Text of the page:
COLUMBUS, Ohio — Spring is here along with warmer temperatures, which means more time being spent outside maintaining the lawn.
Some, however, are opting out of lawn care this month and participating in what is called, “No Mow May."
The idea of “No Mow May” was first coined in the United Kingdom and has since gained popularity across the United States.
The goal of No Mow May is to pause mowing during the month of May, allowing flowers to bloom in your lawn to help early-season pollinators. It is during the late winter and early spring months when food resources are often limited.
Others claim not mowing in May will also save you money, water and help limit both noise and air pollution.
Lawns cover roughly 40 million acres, or 2% of land in the U.S. This number may seem low, but lawns are the largest irrigated crop we grow.
Mike Hogan, who is an educator of agriculture and natural resources at Ohio State University Extension, said that No Mow May has good intentions and objectives, but the execution doesn’t work well for most places.
“Here in central Ohio, it is really difficult to manage turf without mowing it for a whole month in May and expecting that turf to return in June and in subsequent months,” Hogan said.
Native non-grass species like clover and viola seeds are good options because you can maintain them without letting your lawn go all month without being mowed.
There are other options for those that would like to keep their green spaces clean, such as creating pollinator spaces.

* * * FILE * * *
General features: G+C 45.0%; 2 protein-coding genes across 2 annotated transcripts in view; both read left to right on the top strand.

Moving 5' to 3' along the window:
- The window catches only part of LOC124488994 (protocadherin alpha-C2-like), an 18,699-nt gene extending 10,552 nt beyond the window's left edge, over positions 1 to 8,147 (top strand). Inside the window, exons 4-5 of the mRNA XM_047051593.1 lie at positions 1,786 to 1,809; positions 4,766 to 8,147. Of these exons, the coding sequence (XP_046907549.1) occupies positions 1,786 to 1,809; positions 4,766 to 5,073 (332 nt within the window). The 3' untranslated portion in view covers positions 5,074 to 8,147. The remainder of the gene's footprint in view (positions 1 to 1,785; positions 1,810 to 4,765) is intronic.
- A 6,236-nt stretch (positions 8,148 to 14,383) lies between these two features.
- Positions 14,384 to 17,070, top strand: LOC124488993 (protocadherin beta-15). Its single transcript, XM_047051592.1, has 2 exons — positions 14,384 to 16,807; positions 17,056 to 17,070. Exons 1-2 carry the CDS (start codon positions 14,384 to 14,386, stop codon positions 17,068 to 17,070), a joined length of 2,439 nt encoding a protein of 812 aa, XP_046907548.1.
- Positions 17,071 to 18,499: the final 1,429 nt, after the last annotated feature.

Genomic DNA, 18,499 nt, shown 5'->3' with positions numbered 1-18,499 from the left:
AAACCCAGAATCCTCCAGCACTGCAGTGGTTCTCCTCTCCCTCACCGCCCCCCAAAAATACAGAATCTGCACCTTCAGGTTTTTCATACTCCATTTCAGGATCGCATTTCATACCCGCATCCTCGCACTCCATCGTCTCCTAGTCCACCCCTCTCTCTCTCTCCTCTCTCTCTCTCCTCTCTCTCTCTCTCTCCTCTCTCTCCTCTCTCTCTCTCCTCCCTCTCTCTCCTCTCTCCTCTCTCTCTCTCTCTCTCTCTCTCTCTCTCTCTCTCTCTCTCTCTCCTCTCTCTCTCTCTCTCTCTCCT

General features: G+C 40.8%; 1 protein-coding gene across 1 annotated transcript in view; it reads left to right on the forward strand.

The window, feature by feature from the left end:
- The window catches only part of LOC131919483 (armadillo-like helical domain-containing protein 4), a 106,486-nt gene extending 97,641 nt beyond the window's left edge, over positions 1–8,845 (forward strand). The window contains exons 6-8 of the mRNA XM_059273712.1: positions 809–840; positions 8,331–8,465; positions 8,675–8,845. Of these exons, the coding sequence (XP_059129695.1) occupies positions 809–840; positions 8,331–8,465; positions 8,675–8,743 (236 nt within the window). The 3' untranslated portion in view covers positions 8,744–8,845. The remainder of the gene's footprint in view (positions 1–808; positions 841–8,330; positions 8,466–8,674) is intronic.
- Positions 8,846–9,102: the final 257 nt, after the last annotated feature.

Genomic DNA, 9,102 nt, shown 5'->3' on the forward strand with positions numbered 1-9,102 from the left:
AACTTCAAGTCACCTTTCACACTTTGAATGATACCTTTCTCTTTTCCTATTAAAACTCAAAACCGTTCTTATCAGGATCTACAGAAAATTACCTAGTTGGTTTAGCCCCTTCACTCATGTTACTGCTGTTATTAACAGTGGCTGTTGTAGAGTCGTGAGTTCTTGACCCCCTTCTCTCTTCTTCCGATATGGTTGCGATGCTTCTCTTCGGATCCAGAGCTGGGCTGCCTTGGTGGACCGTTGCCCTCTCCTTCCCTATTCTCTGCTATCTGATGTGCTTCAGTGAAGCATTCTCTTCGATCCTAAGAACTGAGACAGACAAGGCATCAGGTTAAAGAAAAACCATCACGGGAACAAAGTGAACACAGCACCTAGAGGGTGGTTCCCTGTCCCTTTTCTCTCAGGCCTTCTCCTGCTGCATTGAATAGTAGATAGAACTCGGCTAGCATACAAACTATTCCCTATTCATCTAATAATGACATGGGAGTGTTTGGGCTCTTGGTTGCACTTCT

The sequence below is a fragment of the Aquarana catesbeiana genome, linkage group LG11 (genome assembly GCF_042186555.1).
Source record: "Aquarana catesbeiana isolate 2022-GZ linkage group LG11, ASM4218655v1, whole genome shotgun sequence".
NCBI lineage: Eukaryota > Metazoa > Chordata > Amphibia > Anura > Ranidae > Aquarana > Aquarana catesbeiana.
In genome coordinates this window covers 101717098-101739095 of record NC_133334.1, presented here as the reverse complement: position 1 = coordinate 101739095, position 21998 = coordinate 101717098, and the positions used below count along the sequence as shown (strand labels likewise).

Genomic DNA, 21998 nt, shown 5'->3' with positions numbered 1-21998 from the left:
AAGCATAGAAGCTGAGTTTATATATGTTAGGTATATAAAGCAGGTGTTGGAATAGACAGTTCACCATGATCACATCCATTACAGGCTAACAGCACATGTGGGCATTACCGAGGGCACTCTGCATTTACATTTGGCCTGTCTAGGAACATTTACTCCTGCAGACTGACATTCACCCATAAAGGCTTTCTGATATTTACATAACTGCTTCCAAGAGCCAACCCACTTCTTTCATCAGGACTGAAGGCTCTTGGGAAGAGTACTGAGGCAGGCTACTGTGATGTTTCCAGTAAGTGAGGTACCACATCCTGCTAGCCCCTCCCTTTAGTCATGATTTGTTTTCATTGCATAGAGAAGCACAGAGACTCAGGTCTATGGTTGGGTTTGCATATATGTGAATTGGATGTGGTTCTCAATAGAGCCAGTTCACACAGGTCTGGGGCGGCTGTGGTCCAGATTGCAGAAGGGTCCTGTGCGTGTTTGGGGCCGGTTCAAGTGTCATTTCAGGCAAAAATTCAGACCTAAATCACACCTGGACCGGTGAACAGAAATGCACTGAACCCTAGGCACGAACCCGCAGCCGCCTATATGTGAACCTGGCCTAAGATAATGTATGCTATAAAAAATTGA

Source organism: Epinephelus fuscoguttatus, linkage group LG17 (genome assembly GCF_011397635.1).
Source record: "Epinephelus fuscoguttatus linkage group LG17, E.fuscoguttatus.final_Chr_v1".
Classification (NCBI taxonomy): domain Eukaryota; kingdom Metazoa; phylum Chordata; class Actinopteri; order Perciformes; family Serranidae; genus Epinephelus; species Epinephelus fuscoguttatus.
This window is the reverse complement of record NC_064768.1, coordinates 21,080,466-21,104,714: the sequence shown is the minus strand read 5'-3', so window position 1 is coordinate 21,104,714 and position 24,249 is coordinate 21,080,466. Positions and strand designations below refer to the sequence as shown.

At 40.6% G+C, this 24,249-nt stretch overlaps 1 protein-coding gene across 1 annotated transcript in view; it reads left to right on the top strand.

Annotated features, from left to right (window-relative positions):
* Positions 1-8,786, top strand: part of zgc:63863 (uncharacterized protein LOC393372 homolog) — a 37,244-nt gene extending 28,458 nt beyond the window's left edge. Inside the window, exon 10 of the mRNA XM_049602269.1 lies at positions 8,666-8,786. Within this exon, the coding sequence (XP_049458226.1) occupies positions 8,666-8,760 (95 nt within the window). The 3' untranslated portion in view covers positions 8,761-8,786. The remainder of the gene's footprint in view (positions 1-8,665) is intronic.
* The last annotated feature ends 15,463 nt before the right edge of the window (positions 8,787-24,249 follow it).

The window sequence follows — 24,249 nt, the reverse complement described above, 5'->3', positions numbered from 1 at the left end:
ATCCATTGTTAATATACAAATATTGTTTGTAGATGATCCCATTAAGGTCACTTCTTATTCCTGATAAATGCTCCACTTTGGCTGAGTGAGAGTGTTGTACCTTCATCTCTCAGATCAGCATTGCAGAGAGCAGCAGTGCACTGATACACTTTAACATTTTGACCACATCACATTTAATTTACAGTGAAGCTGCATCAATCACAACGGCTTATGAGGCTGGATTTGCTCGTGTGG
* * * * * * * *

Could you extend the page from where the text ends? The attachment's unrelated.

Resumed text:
“Spaces for pollinator plants don’t have to be large when we think about residential lawn," Hogan said.
Dedicating a pollinator patch in your yard or a strip along the perimeter of your property will help the pollinators.
Hogan said you can help the pollinators out simply by planting small native plants and flowers in small containers with perennial flowering plants if you don’t want to mess with your current landscape.
There are many ways you can help the pollinators as most of the plants we depend on for food are not self-pollinating.
“Three out of every four bites of food we eat were pollinated by some sort of insect or animal," Hogan said.
Hogan said another example of this would be if you went to the grocery store and look at the produce items if we didn’t have pollinators that three of the four vegetables would be missing.
Even with urbanization and development, creating pollinator pathways is crucial for the environment to ensure that we are helping the pollinator community now and in the future.